Employment Agreements

The Form of the Contract

The “best” form of employment contract is one that is in writing, which clearly sets out the ownership of the intellectual property created by the Employee. A written employment contract also gives an Employer the opportunity to set out procedural rules for the Employee to follow in handling the Employer’s intellectual property.

Set out below are sample clauses from an employment agreement dealing with intellectual property rights. Each clause is discussed separately below. The “I”, “me” or “my” refers to the Employee.



All contracts require there to be some “consideration” being exchanged by the parties. In many cases, the “consideration” given by the Employer is the employment of the Employee.

Ideally, an Employment Agreement will be signed when the employee arrives at the job. The negotiating position of the Employer is at a maximum (“Do you want to work here or not? If so, sign here.”) and the Employee is more likely to sign the Agreement. The Employer must be cautious not to overreach in the Employment Agreement and obtain clauses that look good on paper but are unenforceable later in Court which go farther than is necessary to protect the interest of the Employer).

Where the Employment Agreement is an afterthought, the Employer can take the position with the Employee that the written Employment Agreement is doing nothing more than recording the terms of agreement that already exist between the Employer and Employee in “unwritten” form. If that strategy does not work, the Employer can discover later in Court what were the terms of the unwritten Employment Agreement.

In consideration for my [continued] employment by my Employer and my salary, I hereby agree with my Employer to the terms and conditions of this Employment Agreement.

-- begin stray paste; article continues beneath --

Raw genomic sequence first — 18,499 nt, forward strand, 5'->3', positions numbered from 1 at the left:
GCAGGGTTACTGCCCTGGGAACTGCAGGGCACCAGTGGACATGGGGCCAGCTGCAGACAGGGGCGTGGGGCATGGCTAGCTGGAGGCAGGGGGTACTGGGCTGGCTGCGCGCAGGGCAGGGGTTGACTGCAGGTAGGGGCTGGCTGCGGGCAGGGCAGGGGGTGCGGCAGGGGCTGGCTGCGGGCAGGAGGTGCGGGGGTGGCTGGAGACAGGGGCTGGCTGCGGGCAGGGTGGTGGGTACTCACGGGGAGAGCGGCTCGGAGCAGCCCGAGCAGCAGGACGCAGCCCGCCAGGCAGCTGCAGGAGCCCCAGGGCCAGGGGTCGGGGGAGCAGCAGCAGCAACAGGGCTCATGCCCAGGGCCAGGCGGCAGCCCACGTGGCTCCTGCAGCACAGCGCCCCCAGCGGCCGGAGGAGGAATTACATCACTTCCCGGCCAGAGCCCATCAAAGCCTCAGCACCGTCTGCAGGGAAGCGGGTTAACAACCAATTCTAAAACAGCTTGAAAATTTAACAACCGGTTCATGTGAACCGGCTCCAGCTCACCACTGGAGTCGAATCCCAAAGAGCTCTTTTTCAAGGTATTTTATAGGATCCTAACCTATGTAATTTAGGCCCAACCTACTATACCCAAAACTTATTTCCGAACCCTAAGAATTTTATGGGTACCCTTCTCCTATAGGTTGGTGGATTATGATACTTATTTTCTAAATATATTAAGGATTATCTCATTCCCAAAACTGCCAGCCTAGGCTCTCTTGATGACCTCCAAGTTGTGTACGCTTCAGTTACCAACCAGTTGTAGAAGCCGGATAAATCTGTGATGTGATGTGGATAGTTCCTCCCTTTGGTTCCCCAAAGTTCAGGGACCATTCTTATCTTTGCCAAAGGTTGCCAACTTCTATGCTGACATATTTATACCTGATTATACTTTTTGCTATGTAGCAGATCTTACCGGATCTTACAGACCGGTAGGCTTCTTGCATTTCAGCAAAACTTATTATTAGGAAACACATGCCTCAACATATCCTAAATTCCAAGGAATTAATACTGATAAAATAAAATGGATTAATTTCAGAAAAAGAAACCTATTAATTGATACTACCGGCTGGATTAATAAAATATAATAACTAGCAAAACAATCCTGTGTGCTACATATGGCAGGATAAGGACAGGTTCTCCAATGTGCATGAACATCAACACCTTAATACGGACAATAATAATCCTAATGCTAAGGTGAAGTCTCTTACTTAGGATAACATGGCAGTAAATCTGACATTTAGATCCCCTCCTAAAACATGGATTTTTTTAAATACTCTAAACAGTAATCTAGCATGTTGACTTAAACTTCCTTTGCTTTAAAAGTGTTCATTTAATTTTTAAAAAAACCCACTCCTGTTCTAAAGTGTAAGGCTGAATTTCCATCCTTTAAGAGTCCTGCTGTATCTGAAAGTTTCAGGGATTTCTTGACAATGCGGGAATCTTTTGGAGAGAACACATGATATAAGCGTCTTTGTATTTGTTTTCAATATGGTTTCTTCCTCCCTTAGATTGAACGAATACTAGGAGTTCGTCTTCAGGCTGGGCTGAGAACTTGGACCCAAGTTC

Scope of Employment

If the ownership of the intellectual property rights is determined by whether the work was done “in the course of employment”, then the Employee’s job description is important. In this clause the Employee acknowledges that part of his or her job is to be creative and that the results of the creativity are to belong to the Employer. If a more specific job description can be provided, it should be; if the job changes, so should its description.

I acknowledge that I have been employed, in part, for the purpose of creating ideas and material that are useful for the business of my Employer. In particular, I have been employed to(insert job description defined by tasks). I acknowledge that my Employer is the owner of the Intellectual Property rights associated with these ideas and materials and I will sign any assignments necessary to transfer or confirm the assignment of such ownership.

This clause also serves to give notice to the Employee that the Employer – and not the Employee – is the owner of the intellectual property.


Record Keeping

I shall disclose promptly to my supervisor, all trade secrets, confidential information, inventions, designs, copyrightable works and trade marks (“Intellectual Property”) I may create, either by myself or in cooperation with others, during the course of my employment.

Depending upon the type of intellectual property, different steps must be taken to protect it. In the case of trade secrets, they must be marked and physically maintained as confidential or only disclosed under a confidential disclosure agreement in order to be protected. Patent applications must be filed for inventions in a timely fashion, preferably before the invention is made public in order to gain world-wide protection. Industrial designs must be applied to be registered within one year of the design being made public. Copyrighted works should be marked as such and, in some cases, should be registered. Trade marks should be deliberately chosen so as not to infringe on the rights of others as well as to be sure that one is investing in a trade mark that has long-term value.

A system should be set up within each Employer-Company to manage and maintain intellectual property. The ultimate obligation falls upon the Employee to advise his or her superior about the creation of new intellectual property.

I shall keep written or electronic records of the Intellectual Property I create at the offices of my Employer and I acknowledge that such records are the property of my Employer.

It is sometimes necessary to have evidence as to when an invention was created, when a literary work was created or when a trade mark was first used in commerce. For example, laboratory notebooks can be considered as “business records” under the Evidence Act and be used to prove an invention date without further proof.(1)